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Children and COVID-19 Research Library

UNICEF Innocenti's curated library of COVID-19 + Children research

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Corporate parenting in a pandemic: considering the delivery and receipt of support to care leavers in Wales during Covid-19

AUTHOR(S)
Louise Roberts; Alyson Rees; Dawn Mannay (et al.)

Published: July 2021   Journal: Children and Youth Services Review

This paper considers the support available to care leavers during the Covid-19 pandemic from their corporate parents. The paper contributes to a developing evidence base concerned with social work efforts to adapt and maintain support provision during the unprecedented circumstances, and provides insight into how such support was perceived and experienced. Funded by Voices from Care Cymru and Cardiff University, a qualitative, mixed method study was conducted which included a survey of Welsh Local Authority professionals (n = 22) and interviews with Welsh care-experienced young people aged 17–24 (n = 17).

Social work and child protection for a post-pandemic world: the re-making of practice during COVID-19 and its renewal beyond it

AUTHOR(S)
Harry Ferguson; Laura Kelly; Sarah Pink

Published: May 2021   Journal: Journal of Social Work Practice
The Covid-19 pandemic presented social workers and managers in child protection with complex practical and moral dilemmas about how to respond to children and families while social distancing. This paper draws on our research into practice during the pandemic to show some of the ways social workers changed their practice and to provide theories and concepts that can help to account for how such change occurs. Drawing on anthropological uses of the concepts of ‘contingency’ and ‘improvisation’ and Hartmut Rosa’s sociological work on ‘adaptive transformation’ and ‘resonance’ this paper shows how social workers creatively ‘re-made’ key aspects of their practice, by recognising inequalities and providing material help, through digital casework, movement and walking encounters, and by going into homes and taking risks by getting close to children and parents. It is vital that such improvisation and remaking are learned from and sustained post-pandemic as this can renew practice and enable social workers to better enhance the lives of service users.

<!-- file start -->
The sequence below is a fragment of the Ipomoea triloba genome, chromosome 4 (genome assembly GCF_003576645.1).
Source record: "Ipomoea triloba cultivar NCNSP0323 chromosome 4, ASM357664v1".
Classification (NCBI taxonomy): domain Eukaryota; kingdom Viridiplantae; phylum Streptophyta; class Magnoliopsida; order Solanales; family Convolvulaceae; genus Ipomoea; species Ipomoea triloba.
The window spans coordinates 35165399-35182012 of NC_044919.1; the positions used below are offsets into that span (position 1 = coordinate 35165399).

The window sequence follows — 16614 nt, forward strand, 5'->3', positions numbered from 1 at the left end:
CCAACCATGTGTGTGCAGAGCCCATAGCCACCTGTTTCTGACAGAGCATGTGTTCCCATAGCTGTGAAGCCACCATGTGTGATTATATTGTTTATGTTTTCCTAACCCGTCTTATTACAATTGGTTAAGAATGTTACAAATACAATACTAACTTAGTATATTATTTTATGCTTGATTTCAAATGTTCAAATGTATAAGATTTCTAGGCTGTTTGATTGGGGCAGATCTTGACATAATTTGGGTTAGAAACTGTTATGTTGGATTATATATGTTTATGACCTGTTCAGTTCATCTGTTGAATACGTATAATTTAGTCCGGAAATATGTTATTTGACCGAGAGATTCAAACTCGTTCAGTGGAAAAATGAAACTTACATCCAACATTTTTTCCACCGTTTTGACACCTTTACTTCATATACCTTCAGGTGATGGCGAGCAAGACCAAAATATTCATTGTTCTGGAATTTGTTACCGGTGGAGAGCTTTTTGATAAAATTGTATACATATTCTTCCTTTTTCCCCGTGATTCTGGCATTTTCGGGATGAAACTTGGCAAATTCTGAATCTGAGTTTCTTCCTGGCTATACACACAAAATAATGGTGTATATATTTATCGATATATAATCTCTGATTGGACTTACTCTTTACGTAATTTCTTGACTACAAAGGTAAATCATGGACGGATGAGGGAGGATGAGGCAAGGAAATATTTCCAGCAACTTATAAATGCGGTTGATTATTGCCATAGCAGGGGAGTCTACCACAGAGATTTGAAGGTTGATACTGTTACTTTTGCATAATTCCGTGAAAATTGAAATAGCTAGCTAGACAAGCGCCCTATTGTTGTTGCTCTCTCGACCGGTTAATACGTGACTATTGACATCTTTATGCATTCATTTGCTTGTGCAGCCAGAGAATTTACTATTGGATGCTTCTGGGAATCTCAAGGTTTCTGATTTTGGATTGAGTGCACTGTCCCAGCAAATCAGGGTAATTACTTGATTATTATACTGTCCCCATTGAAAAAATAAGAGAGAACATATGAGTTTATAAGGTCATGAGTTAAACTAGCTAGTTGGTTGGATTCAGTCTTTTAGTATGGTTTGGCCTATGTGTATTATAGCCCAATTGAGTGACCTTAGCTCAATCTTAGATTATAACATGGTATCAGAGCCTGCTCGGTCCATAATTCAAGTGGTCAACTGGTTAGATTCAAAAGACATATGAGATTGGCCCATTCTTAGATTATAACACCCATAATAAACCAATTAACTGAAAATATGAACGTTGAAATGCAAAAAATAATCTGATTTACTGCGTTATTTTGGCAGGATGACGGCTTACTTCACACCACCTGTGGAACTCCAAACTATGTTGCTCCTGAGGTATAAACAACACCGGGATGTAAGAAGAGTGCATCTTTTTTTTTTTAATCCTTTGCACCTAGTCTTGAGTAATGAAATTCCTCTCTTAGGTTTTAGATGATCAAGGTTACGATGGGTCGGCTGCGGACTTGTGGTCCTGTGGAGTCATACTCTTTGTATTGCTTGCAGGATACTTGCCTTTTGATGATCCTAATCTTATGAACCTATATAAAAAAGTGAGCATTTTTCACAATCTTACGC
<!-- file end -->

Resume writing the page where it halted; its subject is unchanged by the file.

Direct and indirect effects of COVID-19 pandemic and response in South Asia

Over recent decades, South Asia has made remarkable progress in improving the health of mothers and children. But the year 2020 brought a great shock to South Asia, as it did to the whole world. The COVID-19 pandemic has had major and multiple impacts – both direct and indirect. One of the critical indirect impacts has been severe disruptions to the delivery and use of routine services, including essential health and nutrition services. The region saw significant drops in the use of both preventive and curative services. Direct and Indirect Effects of COVID-19 Pandemic and Response in South Asia uses a series of exercises based on actual observed changes in services and intervention coverage to model impacts on mortality, hospitalizations, and ICU admissions due to COVID-19. It also models the impact of nationwide stay-at-home orders to curb the spread of COVID-19 on maternal and child mortality, educational attainment of children, and the region’s economy. The study focuses on South Asia’s six most populous countries: Afghanistan, Bangladesh, Nepal, India, Pakistan and Sri Lanka and makes the case for interventions and strategies to minimise these indirect consequences.